The NYSE's contractual limitations on vendors not only would impose burdens on competition between the NYSE and other markets that trade or would trade in the same securities (e.g., Nasdaq), but also would result in a competitive disadvantage to the middle-market and small trading firms and individual investors as well.11 As noted above, the NYSE contract prohibits data vendors such as Bloomberg from integrating data from other market centers, as well as data analytics, into the NYSE data stream, but does not prevent certain end-users from doing so. As a result, large end-users (e.g., Fidelity, Merrill Lynch) may well be able to develop or buy for their own use programs to do what Bloomberg and other information vendors are prohibited from doing. As a result, the large market participant will have a competitive edge over the small to medium-sized participant, which lacks the resources to replicate those programs, and instead relies on Bloomberg and others, with their economies of scale, to put them on an equal or mostly equal plane with the "big boys". In addition, to the extent vendors cannot provide commingling of data to their large end users, vendors risk losing their business. In effect, this prohibition places the NYSE in direct competition with data vendors on an unequal playing field.
The NYSE's liquidity quotes constitute a facility of an exchange as defined in Exchange Act Section 3(a)(2)12 and therefore a review of the Liquidity Quote Proposal by the Commission is subject to the standards of Exchange Act Section 6(b). The Liquidity Quote Proposal is unjustifiably anticompetitive, in contravention of Exchange Act Section 6(b)(8). Exhibit C of the NYSE agreement states, in relevant part, that vendors:
Perhaps the NYSE's unstated concern in imposing such restrictions is that other exchanges, dealers, or market venues might find the NYSE liquidity quotes a useful tool for making markets in NYSE-listed stocks. The NYSE might also fear that these potential competitors would prepare a quotation montage that would diminish the time-and-place advantages NYSE floor members enjoy and would provide for comparison shopping of NYSE prices against the prices available elsewhere. These possibilities suggest that one purpose to the contractual restrictions on the integration and display of liquidity quotes is to limit the potential diversion of order flow in NYSE-listed securities to any market venue other than the NYSE.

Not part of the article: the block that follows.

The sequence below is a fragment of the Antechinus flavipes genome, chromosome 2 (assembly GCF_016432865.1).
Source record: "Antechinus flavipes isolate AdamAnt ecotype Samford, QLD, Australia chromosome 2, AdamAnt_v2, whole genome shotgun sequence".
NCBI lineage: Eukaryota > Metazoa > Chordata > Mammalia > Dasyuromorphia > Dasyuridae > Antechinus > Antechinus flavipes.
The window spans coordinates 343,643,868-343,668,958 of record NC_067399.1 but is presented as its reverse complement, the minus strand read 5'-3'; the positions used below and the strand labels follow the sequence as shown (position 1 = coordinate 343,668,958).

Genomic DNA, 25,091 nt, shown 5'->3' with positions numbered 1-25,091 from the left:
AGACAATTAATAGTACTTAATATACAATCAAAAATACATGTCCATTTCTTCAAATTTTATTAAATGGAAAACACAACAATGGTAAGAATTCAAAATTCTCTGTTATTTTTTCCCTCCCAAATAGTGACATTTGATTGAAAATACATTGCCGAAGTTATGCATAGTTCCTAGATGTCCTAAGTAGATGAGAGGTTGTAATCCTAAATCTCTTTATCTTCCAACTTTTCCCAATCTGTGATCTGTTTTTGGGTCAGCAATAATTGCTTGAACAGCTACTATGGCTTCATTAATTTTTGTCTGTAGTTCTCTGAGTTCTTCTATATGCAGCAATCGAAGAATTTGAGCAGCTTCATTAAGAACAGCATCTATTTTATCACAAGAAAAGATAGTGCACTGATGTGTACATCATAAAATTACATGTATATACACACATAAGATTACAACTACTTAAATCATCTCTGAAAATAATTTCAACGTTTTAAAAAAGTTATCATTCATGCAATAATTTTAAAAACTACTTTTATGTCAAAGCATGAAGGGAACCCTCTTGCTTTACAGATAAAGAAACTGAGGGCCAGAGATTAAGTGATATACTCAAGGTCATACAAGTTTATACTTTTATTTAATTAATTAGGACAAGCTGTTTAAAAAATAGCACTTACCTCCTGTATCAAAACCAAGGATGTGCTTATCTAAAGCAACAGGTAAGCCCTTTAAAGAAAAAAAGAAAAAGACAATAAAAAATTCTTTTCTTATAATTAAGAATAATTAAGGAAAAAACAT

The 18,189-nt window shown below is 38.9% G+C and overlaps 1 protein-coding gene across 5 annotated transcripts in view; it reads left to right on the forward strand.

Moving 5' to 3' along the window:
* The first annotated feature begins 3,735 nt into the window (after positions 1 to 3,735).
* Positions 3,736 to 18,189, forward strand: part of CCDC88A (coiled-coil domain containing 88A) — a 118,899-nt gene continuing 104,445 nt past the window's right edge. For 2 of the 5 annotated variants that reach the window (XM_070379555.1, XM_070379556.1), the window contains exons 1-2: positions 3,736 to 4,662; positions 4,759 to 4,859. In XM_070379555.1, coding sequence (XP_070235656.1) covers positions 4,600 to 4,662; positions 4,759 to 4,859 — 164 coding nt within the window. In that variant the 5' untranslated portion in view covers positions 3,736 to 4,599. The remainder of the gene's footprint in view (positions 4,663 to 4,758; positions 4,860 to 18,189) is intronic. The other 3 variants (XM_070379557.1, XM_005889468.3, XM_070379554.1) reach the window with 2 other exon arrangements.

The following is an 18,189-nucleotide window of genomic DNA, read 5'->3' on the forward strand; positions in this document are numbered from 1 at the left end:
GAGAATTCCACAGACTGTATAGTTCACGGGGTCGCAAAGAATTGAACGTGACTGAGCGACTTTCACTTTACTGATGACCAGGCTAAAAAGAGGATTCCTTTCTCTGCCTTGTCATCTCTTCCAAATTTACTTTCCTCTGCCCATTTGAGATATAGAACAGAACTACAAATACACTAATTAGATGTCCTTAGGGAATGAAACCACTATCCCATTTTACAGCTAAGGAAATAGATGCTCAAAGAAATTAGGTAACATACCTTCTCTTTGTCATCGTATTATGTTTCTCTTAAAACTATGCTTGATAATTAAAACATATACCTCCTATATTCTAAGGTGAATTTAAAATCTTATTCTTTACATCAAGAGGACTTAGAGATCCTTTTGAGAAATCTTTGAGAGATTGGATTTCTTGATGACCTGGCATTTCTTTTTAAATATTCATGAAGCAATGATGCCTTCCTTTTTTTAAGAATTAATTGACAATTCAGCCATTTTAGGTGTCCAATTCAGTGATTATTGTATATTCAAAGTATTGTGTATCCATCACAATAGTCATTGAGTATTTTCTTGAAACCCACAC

Efforts by the NYSE to prevent "leakage" of order flow are by no means a new phenomenon. Almost 60 years ago, in the Multiple Trading Case, the Commission held that the public policy under the Exchange Act voided a rule of the NYSE that purported to prohibit NYSE members from routing orders in NYSE-listed securities to the regional exchanges.13 Later, when the NYSE tried to impose a "Public Limit Order Protection Rule" (the "PLOPR") that would have required its members to clear limit orders on the NYSE specialists' books before taking orders to regional exchanges, the Commission once again objected and entered disapproval proceedings under the Exchange Act.14 In the latter case, the Commission was unpersuaded by the favorable market impacts the NYSE argued would arise from its proposed rule. In the order commencing proceedings to consider disapproval of the PLOPR, the Commission stated that the fact that an NYSE proposed rule change would limit the ability of member organizations to effect transactions on other market centers within the United States was, per se, a ground for disapproval of the proposed rule change.15 As in the Multiple Trading Case, the NYSE's arguments about the need to have the PLOPR to promote market integrity and customer protection were irrelevant to that basic statutory issue.